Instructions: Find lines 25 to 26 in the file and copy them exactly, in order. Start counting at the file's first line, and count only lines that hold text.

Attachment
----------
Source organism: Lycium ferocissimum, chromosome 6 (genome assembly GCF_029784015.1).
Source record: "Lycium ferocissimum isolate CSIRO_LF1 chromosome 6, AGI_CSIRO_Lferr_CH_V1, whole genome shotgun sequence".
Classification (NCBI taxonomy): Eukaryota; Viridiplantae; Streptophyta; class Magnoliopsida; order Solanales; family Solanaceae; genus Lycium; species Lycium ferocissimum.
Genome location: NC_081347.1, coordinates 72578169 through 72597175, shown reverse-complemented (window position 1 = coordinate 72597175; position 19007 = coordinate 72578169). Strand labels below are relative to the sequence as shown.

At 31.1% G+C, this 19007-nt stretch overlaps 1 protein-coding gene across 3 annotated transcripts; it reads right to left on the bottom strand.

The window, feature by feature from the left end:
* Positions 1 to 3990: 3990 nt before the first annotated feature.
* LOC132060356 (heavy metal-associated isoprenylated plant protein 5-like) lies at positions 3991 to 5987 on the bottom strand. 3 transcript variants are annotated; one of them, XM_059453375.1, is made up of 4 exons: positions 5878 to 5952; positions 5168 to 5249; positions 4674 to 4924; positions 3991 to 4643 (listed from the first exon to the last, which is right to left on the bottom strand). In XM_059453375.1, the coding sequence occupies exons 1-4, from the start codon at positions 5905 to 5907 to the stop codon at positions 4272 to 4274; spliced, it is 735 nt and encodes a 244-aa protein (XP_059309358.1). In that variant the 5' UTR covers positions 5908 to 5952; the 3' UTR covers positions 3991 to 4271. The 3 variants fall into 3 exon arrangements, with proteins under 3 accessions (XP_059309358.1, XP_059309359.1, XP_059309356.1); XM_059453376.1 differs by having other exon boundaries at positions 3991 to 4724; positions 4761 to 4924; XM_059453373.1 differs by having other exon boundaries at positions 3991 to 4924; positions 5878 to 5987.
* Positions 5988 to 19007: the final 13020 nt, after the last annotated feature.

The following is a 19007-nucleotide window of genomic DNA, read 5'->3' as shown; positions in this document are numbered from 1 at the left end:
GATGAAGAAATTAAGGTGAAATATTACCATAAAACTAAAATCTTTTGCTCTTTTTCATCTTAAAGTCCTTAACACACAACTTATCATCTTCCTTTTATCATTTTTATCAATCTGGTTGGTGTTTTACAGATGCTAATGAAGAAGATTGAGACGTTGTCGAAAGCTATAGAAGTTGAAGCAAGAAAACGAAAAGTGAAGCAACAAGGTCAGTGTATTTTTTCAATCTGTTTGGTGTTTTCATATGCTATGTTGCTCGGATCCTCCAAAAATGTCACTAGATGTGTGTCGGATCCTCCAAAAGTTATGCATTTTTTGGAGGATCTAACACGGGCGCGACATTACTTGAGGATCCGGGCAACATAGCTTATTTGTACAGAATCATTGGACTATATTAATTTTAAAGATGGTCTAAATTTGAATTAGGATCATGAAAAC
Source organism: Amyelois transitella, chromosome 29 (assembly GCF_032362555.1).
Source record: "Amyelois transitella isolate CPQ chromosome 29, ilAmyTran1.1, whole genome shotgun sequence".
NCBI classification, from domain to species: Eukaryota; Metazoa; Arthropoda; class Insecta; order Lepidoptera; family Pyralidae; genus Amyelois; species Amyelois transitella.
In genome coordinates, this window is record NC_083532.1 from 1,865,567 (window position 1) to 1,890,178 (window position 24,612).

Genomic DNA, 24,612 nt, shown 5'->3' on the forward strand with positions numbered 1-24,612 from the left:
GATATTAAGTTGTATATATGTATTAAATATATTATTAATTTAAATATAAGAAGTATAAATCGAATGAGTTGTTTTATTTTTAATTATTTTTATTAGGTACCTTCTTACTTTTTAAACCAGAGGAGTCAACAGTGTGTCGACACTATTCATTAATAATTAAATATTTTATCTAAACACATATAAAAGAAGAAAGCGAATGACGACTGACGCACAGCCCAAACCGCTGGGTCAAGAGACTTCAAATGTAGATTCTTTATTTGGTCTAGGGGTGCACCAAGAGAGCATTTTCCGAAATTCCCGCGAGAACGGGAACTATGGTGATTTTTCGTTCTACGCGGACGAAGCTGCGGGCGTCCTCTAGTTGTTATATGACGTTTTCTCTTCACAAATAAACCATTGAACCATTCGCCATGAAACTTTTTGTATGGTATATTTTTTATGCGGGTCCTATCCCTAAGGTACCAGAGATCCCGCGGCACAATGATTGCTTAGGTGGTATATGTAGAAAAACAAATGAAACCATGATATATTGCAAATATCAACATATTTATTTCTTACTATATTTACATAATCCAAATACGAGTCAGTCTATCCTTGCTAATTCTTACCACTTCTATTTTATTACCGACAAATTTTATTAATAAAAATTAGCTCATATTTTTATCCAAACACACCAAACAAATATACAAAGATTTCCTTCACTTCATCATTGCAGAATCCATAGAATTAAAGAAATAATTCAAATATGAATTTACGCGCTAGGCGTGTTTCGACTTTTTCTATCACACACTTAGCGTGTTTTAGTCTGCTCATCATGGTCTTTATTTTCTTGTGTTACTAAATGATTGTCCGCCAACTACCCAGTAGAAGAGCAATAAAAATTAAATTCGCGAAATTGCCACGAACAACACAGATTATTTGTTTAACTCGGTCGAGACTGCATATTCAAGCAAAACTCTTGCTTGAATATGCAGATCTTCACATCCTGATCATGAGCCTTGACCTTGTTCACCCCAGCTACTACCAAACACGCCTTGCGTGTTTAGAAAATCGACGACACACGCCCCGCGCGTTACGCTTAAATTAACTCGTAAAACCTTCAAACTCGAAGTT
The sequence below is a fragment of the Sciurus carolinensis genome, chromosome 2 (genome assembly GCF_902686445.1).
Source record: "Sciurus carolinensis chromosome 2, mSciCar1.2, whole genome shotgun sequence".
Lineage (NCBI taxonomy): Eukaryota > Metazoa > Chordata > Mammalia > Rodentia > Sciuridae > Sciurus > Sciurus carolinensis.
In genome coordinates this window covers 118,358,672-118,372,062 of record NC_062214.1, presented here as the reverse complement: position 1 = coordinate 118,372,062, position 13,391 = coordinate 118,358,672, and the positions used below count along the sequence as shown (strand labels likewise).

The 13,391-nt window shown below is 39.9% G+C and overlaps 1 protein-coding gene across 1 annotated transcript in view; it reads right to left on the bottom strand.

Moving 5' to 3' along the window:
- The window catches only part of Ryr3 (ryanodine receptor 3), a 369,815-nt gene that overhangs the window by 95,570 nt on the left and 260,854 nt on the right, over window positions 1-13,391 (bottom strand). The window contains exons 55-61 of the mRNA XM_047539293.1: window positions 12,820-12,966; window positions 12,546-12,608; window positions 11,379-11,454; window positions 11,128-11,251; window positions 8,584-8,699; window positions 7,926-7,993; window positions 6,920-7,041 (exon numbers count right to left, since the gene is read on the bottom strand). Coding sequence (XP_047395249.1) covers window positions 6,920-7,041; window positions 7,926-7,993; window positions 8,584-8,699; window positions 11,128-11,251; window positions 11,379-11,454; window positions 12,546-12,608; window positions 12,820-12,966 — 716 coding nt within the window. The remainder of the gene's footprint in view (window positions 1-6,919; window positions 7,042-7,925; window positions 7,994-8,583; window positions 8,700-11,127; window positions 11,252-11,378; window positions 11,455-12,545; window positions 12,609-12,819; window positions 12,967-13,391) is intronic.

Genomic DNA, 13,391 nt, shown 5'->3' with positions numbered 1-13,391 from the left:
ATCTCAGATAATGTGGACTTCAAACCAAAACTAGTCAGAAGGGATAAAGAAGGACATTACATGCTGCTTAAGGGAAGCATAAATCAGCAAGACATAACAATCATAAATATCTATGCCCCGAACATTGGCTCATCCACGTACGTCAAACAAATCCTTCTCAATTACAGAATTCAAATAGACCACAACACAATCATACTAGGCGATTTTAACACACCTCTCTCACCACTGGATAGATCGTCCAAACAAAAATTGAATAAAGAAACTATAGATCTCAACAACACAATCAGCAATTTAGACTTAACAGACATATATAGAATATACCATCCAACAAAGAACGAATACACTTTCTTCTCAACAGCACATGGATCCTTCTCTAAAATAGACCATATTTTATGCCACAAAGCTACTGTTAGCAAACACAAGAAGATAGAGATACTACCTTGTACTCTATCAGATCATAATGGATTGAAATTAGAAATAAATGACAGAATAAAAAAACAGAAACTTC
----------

Genomic DNA, 13,391 nt, shown 5'->3' with positions numbered 1-13,391 from the left:
ATCTCAGATAATGTGGACTTCAAACCAAAACTAGTCAGAAGGGATAAAGAAGGACATTACATGCTGCTTAAGGGAAGCATAAATCAGCAAGACATAACAATCATAAATATCTATGCCCCGAACATTGGCTCATCCACGTACGTCAAACAAATCCTTCTCAATTACAGAATTCAAATAGACCACAACACAATCATACTAGGCGATTTTAACACACCTCTCTCACCACTGGATAGATCGTCCAAACAAAAATTGAATAAAGAAACTATAGATCTCAACAACACAATCAGCAATTTAGACTTAACAGACATATATAGAATATACCATCCAACAAAGAACGAATACACTTTCTTCTCAACAGCACATGGATCCTTCTCTAAAATAGACCATATTTTATGCCACAAAGCTACTGTTAGCAAACACAAGAAGATAGAGATACTACCTTGTACTCTATCAGATCATAATGGATTGAAATTAGAAATAAATGACAGAATAAAAAAACAGAAACTTC